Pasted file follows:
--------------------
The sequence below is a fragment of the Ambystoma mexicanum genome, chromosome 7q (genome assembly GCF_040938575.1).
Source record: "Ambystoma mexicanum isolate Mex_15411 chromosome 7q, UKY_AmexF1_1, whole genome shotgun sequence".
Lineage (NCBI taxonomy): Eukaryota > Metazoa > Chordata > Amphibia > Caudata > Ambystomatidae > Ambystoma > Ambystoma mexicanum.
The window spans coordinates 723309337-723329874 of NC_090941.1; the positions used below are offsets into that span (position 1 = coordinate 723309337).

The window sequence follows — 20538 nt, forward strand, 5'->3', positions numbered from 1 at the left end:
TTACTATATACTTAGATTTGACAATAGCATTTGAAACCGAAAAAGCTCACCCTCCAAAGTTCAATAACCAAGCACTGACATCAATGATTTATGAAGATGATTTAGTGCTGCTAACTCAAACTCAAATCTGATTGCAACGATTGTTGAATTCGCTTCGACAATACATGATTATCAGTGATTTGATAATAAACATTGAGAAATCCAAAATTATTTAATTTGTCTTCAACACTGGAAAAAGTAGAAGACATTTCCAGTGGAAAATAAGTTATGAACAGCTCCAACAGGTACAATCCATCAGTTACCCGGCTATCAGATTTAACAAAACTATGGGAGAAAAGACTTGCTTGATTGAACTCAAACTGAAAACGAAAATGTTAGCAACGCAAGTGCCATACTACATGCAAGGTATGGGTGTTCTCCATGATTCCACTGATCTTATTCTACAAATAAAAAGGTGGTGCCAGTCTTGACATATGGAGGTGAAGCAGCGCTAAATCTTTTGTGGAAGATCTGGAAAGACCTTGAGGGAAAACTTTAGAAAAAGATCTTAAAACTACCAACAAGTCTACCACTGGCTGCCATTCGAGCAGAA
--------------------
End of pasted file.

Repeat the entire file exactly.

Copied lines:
The sequence below is a fragment of the Ambystoma mexicanum genome, chromosome 7q (genome assembly GCF_040938575.1).
Source record: "Ambystoma mexicanum isolate Mex_15411 chromosome 7q, UKY_AmexF1_1, whole genome shotgun sequence".
Lineage (NCBI taxonomy): Eukaryota > Metazoa > Chordata > Amphibia > Caudata > Ambystomatidae > Ambystoma > Ambystoma mexicanum.
The window spans coordinates 723309337-723329874 of NC_090941.1; the positions used below are offsets into that span (position 1 = coordinate 723309337).

The window sequence follows — 20538 nt, forward strand, 5'->3', positions numbered from 1 at the left end:
TTACTATATACTTAGATTTGACAATAGCATTTGAAACCGAAAAAGCTCACCCTCCAAAGTTCAATAACCAAGCACTGACATCAATGATTTATGAAGATGATTTAGTGCTGCTAACTCAAACTCAAATCTGATTGCAACGATTGTTGAATTCGCTTCGACAATACATGATTATCAGTGATTTGATAATAAACATTGAGAAATCCAAAATTATTTAATTTGTCTTCAACACTGGAAAAAGTAGAAGACATTTCCAGTGGAAAATAAGTTATGAACAGCTCCAACAGGTACAATCCATCAGTTACCCGGCTATCAGATTTAACAAAACTATGGGAGAAAAGACTTGCTTGATTGAACTCAAACTGAAAACGAAAATGTTAGCAACGCAAGTGCCATACTACATGCAAGGTATGGGTGTTCTCCATGATTCCACTGATCTTATTCTACAAATAAAAAGGTGGTGCCAGTCTTGACATATGGAGGTGAAGCAGCGCTAAATCTTTTGTGGAAGATCTGGAAAGACCTTGAGGGAAAACTTTAGAAAAAGATCTTAAAACTACCAACAAGTCTACCACTGGCTGCCATTCGAGCAGAA